Hansen, L. (2001a). Language attrition: The fate of the start. Annual Review of Applied Linguistics, 21, pp. 60-73.
Isurin, L. (2000). Deserted islands or a child’s first language forgetting. Bilingualism:Language and Cognition, 3,151-166.
Jakobson, R. (1941). Kindersprache, Aphasie und allgemeine Lautgesetze (Child language aphasia and phonological universals. English Translation, 1972. The Hague: Mouton.
Jamshidiha, H. (2005). L1 Persian attrition: a study of adult bilinguals. Unpublished master thesis, University of Tehran, Tehran, Iran.
Jaspaert, K., Kroon, S. & Hout, R. V. (1986). Points of reference in first-language loss research. In Weltens et al. (eds.). Language attrition in progress, 37-49.
Kopke, B. (2004). Neurolinguistics aspects of attrition. Journal of Neurolinguistics, Vol. 17.3-30.
Levelt, W. J. M. (1989). Speaking. From intention to articulation. Cambridge, Mass.: The MIT Press.
Murtagh, L. (2003). Theoretical and empirical issues in second language attrition. Retrieved July 1, 2005, from : www. Ub.rug.nl/eldoc/dis/arts/l.murtagh/thesis.pdf
Nae, N. (2004). In Defense of Translation. NUCB Journal of language Culture and Communication,6(1),35-446.March 2007.
Nagasawa, S. (1999). Learning and losing Japanese as a second language: A multiple case study of American university students. In L. Hansen (Ed.), Second language attrition in Japanese contexts (pp.169-199). New York: Oxford Press.
Oxford, R. (1982). Research on language loss: A review with implications for foreign language teaching. The Modern Language Journal, 66, 106-169.
Paradis, M. (2004). A Neurolinguistic Theory of Bilingualism. Amsterdam/ Philadelphia:John Benjamins.
Pavlenko, A. (2004). L2 influence and L1 attrition in adults bilingualism. In M. schmid et al. (Eds.), First language attrition (pp.47-59). USA: John Benjamins North America.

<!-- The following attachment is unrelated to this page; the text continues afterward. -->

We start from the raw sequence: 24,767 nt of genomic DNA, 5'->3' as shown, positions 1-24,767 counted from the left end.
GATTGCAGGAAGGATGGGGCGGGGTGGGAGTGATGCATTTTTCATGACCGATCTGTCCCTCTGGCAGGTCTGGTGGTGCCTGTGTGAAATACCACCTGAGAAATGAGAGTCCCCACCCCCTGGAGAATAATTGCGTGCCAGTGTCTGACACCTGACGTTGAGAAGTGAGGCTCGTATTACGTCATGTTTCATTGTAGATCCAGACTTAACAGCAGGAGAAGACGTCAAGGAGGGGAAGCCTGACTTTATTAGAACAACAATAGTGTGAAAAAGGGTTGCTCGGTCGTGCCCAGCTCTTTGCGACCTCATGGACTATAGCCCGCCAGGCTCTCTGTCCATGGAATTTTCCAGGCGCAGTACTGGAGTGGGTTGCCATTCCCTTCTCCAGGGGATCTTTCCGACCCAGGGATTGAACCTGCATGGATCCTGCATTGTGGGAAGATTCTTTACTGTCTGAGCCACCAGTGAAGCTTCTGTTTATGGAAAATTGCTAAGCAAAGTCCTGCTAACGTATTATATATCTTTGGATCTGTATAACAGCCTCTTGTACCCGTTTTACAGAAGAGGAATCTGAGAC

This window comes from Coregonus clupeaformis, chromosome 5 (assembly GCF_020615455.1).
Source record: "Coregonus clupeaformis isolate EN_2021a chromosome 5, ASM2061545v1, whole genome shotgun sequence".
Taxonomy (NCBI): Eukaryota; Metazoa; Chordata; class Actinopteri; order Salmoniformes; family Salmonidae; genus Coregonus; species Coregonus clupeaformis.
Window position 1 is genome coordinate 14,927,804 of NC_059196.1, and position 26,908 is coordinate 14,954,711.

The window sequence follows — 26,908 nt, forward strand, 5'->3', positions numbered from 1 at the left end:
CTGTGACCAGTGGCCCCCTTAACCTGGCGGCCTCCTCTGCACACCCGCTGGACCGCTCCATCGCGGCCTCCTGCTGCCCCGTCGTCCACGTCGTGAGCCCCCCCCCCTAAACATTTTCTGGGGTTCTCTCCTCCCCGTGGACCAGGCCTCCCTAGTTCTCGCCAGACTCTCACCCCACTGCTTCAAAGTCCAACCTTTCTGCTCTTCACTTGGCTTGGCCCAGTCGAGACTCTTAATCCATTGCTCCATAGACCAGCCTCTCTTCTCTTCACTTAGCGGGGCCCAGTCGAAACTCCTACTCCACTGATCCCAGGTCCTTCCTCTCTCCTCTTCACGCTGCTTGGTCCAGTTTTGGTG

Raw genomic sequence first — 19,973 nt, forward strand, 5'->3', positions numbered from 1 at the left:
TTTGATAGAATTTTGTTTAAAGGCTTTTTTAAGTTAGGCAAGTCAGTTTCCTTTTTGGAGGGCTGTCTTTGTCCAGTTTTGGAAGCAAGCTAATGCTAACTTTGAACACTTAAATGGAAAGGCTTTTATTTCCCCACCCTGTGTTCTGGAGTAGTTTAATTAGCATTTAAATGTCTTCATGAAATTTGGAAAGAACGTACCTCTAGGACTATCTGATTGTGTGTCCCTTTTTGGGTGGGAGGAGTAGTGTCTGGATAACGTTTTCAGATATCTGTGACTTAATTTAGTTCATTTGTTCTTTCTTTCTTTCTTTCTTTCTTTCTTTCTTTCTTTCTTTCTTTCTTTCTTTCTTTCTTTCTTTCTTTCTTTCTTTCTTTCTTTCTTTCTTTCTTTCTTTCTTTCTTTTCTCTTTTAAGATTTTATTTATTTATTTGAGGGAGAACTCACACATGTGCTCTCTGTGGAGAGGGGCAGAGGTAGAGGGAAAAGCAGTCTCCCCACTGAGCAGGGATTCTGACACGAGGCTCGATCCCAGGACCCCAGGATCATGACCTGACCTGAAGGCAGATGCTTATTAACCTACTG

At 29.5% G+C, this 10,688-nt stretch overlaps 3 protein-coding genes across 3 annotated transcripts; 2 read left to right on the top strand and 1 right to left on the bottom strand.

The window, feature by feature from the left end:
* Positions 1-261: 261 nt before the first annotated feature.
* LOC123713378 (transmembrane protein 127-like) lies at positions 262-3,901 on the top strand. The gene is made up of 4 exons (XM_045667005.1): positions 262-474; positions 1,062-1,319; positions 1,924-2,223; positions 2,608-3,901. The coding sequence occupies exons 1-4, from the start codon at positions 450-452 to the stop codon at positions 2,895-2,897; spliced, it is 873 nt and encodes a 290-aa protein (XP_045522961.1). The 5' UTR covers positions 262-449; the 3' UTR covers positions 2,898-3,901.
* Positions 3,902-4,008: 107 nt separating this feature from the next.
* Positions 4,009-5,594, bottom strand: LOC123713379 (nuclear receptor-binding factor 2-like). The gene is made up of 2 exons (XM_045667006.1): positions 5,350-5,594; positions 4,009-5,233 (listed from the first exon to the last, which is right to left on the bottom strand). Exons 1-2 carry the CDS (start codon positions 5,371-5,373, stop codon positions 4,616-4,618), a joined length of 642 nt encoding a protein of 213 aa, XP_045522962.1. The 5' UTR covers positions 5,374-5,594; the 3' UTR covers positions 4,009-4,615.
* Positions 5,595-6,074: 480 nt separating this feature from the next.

Ross, L. (2002). The role of word class in the attrition of school-le arned French: Are nouns or verbs more likely to be lost? Retrieved July 11, 2005, from www.hofstra.edu/pdf/lib undergrad res award_2003.pdf
Schmid, M. S. (2004). First Language Attrition: The Methodology Revised, International Journal of Bilingualism, 8, 239–255.
Schmid, M. S. (2005). The Language Attrition Test Battery: A Research Manual. MS, University of Groningen.
Smith, L. R. (2002). The social architecture of communicative competence: A methodology for social-network research in sociolinguistics. International Journal of the Sociology of Language, 153, 133-160.
Tomiyama, M. (1999). The first stage of second language attrition: A case study of a Japanese returnee. In L. Hansen (Ed.). Second language attrition in Japanese contexts (pp.59-79). New York: Oxford University Press, Inc.
Van, Els, T. (1986). An overview of European research on language attrition. In B.Weltens, K. de Bot and T. van Els (Eds.), Language Attrition in Progress (pp.318).Dordrecht: Foris.
Weltens, B., & Grendel, M. (1993). Attrition of vocabulary knowledge. In R. Schreuder & B. Weltens (Eds.), The Bilingual Lexicon. (pp. 135-156). Amsterdam: John Benjamin.
Yamgur, K. (2004). Issues in finding the appropriate methodology in language attrition research. In M. Schmid et al. (Eds.), First language attrition (pp.133-164). USA: John Benjamin North America
Yukawa, E. (2001). Second language attrition in Japanese contexts. Applied Linguistics, 21/1, 124-129.